Souring loans close to boiling pointHalf of project-financing loans for real estate extended by Korean savings banks have a high risk of defaulting, aggravating concern about the state of the already ailing industry, data showed yesterday.
Combined outstanding project-financing loans by local savings banks reached 3.11 trillion won ($2.79 billion) at the end of June, according to data by the Financial Supervisory Service that was submitted for parliamentary inspection.
Of the figure, 1.62 trillion won, or 52.1 percent, has been classified as sour debt as the lenders are unlikely to retrieve either the interest or principal.
The FSS said another 31.8 percent is borderline bad debt. Only 16 percent was labeled as sound, it added.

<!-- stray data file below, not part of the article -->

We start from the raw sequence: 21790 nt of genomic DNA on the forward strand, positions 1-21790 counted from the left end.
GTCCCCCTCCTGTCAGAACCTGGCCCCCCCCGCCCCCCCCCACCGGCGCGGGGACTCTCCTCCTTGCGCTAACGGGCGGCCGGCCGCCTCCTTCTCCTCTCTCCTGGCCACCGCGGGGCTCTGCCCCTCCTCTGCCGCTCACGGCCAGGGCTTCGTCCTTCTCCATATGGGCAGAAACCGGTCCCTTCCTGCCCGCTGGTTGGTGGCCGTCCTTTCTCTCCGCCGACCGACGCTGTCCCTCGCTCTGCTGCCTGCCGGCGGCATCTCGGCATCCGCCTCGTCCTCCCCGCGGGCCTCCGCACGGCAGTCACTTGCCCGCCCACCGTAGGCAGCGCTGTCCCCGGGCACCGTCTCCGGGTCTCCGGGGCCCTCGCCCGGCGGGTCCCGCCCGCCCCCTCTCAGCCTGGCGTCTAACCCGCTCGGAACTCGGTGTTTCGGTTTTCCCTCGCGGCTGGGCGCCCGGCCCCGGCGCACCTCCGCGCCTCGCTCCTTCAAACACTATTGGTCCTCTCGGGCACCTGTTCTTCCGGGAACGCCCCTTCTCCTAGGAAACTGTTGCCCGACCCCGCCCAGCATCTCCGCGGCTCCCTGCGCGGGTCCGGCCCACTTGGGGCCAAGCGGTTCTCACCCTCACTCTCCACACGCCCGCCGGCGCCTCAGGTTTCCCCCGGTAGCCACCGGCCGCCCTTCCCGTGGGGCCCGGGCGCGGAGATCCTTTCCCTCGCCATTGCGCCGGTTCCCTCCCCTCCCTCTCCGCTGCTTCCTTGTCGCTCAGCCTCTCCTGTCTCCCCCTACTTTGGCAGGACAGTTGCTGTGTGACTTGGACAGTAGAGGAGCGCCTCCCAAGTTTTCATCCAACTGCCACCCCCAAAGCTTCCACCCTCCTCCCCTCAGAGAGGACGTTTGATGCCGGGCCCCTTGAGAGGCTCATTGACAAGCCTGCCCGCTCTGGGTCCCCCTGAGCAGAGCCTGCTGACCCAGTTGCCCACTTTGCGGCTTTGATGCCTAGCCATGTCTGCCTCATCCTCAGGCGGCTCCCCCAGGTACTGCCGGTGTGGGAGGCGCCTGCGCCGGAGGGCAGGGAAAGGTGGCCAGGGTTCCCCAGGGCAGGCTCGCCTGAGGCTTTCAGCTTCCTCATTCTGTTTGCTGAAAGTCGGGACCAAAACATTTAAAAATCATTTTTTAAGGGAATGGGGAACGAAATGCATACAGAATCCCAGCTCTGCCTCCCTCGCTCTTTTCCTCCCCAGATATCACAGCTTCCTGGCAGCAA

Some 1.32 trillion won worth of project financing loans are due to mature by the end of this year, while 1.13 trillion won was due as of June, the FSS said.
The data come on the heels of grim earnings reports by domestic savings banks. Of the 93 in the country, over 40 saw their net losses nearly triple in fiscal 2011 from a year earlier. The financial regulator suspended the operations of 20 of them last year citing poor capital bases.
The surge in losses is largely attributed to their excessive lending to construction firms for property financing.
As the real estate market remains mired in a protracted slump, troubled real estate loans began to pile up, deteriorating the financial health of the savings banks.
The delinquency rate for project financing loans shot up to 41.1 percent as of December from 9.1 percent back in 2005, data showed.
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